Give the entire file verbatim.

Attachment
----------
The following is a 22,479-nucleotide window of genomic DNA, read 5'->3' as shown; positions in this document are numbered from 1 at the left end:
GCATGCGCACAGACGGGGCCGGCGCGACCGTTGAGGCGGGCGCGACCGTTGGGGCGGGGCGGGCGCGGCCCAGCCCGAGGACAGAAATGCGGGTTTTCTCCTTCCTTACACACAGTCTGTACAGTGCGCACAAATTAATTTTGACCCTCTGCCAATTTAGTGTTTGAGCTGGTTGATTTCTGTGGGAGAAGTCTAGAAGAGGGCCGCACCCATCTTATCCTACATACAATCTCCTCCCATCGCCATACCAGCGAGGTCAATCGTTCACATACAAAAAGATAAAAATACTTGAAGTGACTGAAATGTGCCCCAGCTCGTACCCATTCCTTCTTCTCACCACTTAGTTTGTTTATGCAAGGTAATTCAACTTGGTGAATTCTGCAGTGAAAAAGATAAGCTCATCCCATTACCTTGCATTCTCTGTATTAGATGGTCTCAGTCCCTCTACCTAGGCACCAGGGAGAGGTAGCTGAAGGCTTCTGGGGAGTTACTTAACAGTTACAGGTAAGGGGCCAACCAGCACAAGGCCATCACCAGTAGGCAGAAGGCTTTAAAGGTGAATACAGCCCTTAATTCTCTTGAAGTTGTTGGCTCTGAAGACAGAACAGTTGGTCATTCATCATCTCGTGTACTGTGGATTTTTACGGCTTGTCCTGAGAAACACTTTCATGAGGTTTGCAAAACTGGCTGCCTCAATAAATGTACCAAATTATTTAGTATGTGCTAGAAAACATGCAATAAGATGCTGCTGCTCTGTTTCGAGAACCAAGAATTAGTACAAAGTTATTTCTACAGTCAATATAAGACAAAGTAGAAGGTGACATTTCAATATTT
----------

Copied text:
The following is a 22,479-nucleotide window of genomic DNA, read 5'->3' as shown; positions in this document are numbered from 1 at the left end:
GCATGCGCACAGACGGGGCCGGCGCGACCGTTGAGGCGGGCGCGACCGTTGGGGCGGGGCGGGCGCGGCCCAGCCCGAGGACAGAAATGCGGGTTTTCTCCTTCCTTACACACAGTCTGTACAGTGCGCACAAATTAATTTTGACCCTCTGCCAATTTAGTGTTTGAGCTGGTTGATTTCTGTGGGAGAAGTCTAGAAGAGGGCCGCACCCATCTTATCCTACATACAATCTCCTCCCATCGCCATACCAGCGAGGTCAATCGTTCACATACAAAAAGATAAAAATACTTGAAGTGACTGAAATGTGCCCCAGCTCGTACCCATTCCTTCTTCTCACCACTTAGTTTGTTTATGCAAGGTAATTCAACTTGGTGAATTCTGCAGTGAAAAAGATAAGCTCATCCCATTACCTTGCATTCTCTGTATTAGATGGTCTCAGTCCCTCTACCTAGGCACCAGGGAGAGGTAGCTGAAGGCTTCTGGGGAGTTACTTAACAGTTACAGGTAAGGGGCCAACCAGCACAAGGCCATCACCAGTAGGCAGAAGGCTTTAAAGGTGAATACAGCCCTTAATTCTCTTGAAGTTGTTGGCTCTGAAGACAGAACAGTTGGTCATTCATCATCTCGTGTACTGTGGATTTTTACGGCTTGTCCTGAGAAACACTTTCATGAGGTTTGCAAAACTGGCTGCCTCAATAAATGTACCAAATTATTTAGTATGTGCTAGAAAACATGCAATAAGATGCTGCTGCTCTGTTTCGAGAACCAAGAATTAGTACAAAGTTATTTCTACAGTCAATATAAGACAAAGTAGAAGGTGACATTTCAATATTT